These pieces accompany an article in the May/June issue of Muse Magazine, titled 'Carl Fisher's Roads.' It's a textbook excerpt about Carl Fisher, an entrepreneur in the early part of the twentieth century who had his finger on the pulse of America's growing need for personal transportation and the hurdles that needed to be overcome.
Highway engineer F.H. Trego recommended packing the following items on a long-distance drive in the early 20th century: an ax, shovel, and four-foot hardwood plank, 50 feet of heavy rope and 16 feet of cable, an extra engine valve, two jacks, two spare tires, three gallons of oil, a pile of cooking and camping gear, and a small pistol.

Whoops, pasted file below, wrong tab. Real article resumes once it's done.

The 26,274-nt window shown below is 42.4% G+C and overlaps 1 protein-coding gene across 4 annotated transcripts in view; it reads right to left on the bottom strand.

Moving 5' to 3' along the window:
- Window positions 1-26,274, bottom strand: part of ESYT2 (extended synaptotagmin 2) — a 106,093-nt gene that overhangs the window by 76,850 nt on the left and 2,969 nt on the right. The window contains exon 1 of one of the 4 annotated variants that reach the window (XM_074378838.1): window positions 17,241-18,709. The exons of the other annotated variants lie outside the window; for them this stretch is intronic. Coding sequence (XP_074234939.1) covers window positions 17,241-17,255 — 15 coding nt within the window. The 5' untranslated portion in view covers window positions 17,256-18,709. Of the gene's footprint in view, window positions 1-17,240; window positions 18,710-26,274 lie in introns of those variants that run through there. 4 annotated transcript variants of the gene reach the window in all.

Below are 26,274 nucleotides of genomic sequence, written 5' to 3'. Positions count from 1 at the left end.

The first roads were nothing more than glorified game trails.
Early bicycles were extremely dangerous, and the big-wheel bikes (called "ordinaries") were essentially brakeless.
One of Carl Fisher's terrific business models as a bike salesman involved throwing a bike off the roof of a building and then giving a free one to whomever lugged the wreckage back to his shop. He also used a similar tactic when he sold cars later on.
A small diagram of the different layers of the typical road.
Prints of the top three images are available for purchase here.
I always love working for Muse AD John Sandford, though I have a tendency to bite off a whole lot to chew on in his assignments. These are all half or quarter-page spots, but I thought they'd make pretty nice prints, so I ended up working on them quite a bit bigger. Ah well!